Tanque Verde High School Junior Saturnino “Satu” Pajkos has always stood out. A history buff and wise beyond his years, his teachers took notice of him immediately.

“I think he’s destined for political office,” said Jeremy Samoy, a TVHS teacher.

Satu has spent the last six moths serving on Gov. Hobbs’ Youth Commission an initiative that gathers bright young Arizonans to work on pressing issues like distracted driving, domestic violence, mental health, substance abuse and education.

Samoy has known Pajkos since he was a seventh grader. He welcomed him into a class lecture Pajkos’ sister was attending at the time. It was a special lesson about the American Revolution.

“He must’ve stayed 30 or 40 minutes after asking questions and touching some of the artifacts,” he recalled.

Samoy was one of the people who encouraged Pajkos to apply for the commission when he entered high school.

I was like, ‘This is Satu in a nutshell,'” Samoy said. “I mean, hes very civically engaged, he is concerned about the community, he is already very active more active than most adults I know.

Pajkos serves in the education sector. The team is working on expanding student financial aid resources for college a very relevant issue as the University of Arizona plans aid changes for future students because of its financial crisis.

“If we can help students be able to learn more, go to school, get these resources they need, itll really help in the long run,” he explained. “Well be able to see these efforts in 20, 30 years.”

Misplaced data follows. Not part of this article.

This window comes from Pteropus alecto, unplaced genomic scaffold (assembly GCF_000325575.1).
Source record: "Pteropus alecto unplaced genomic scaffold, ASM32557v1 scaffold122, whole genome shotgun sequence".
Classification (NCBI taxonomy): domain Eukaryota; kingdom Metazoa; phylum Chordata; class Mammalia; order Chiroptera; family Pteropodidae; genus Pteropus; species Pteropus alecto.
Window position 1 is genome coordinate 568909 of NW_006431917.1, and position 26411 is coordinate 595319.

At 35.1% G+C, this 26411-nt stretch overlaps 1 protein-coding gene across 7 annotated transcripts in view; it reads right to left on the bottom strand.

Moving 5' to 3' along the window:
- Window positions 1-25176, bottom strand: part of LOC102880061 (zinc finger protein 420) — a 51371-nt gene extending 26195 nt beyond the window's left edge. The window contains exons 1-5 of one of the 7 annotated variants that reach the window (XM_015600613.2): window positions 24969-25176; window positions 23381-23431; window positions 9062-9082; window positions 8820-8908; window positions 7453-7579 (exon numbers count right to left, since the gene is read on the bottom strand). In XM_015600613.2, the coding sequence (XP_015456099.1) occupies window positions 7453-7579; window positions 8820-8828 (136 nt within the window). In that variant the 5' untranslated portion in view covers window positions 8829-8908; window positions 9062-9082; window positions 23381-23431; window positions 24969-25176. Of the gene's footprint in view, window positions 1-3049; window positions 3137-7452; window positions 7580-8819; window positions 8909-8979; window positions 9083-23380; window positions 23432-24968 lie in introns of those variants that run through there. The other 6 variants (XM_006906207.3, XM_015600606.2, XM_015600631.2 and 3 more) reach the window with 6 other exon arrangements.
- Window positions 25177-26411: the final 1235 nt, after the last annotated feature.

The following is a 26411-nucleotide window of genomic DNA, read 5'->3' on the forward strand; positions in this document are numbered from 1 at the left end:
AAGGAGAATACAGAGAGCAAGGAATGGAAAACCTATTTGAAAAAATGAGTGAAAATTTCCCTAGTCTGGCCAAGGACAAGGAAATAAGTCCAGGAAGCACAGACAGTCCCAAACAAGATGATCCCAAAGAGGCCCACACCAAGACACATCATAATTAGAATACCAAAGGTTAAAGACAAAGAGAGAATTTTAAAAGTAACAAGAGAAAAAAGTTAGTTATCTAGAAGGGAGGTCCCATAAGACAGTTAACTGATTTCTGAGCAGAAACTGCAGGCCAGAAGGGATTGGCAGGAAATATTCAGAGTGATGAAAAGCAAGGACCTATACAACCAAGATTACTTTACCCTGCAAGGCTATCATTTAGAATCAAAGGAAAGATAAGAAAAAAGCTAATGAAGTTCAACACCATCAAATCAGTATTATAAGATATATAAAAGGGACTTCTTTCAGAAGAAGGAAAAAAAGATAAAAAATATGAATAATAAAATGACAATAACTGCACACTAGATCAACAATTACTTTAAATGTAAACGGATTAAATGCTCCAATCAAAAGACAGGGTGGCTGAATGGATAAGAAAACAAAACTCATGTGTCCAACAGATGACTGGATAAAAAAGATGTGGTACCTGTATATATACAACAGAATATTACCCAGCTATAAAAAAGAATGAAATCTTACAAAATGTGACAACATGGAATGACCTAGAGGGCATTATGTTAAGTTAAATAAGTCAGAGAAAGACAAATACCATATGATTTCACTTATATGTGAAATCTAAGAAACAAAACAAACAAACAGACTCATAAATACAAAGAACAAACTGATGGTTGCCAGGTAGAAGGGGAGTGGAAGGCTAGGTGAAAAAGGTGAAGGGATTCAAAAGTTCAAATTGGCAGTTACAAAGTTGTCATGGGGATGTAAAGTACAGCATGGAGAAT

Pajkos’ fire for community service was first ignited by his parents. His dad is a first generation American who immigrated from Mexico when he was only 18.

He just really taught me the value of putting in that hard work and working for something that you want to achieve,” Pajkos said.

“And on my mothers side, theres just a different call to service. I mean, I have ancestors who have fought in nearly every American war.”

This deep-rooted patriotism and affinity for the American Dream inspired him to pursue leadership roles early on.

Next month, Pajkos will apply to serve another term on the commission.

We are the next generation of leaders and doctors and teachers and entrepreneurs, so we bring this different perspective to the table. Were able to offer these insights from the everyday life of the classroom,” Pajkos said.

Many of the commissioners also work outside of school, so they see first-hand the struggles of students, the struggles of youth, the struggles of Arizonans.

His hope for the future is to pursue international relations and then return to high school, but this time as a teacher to help shape young minds.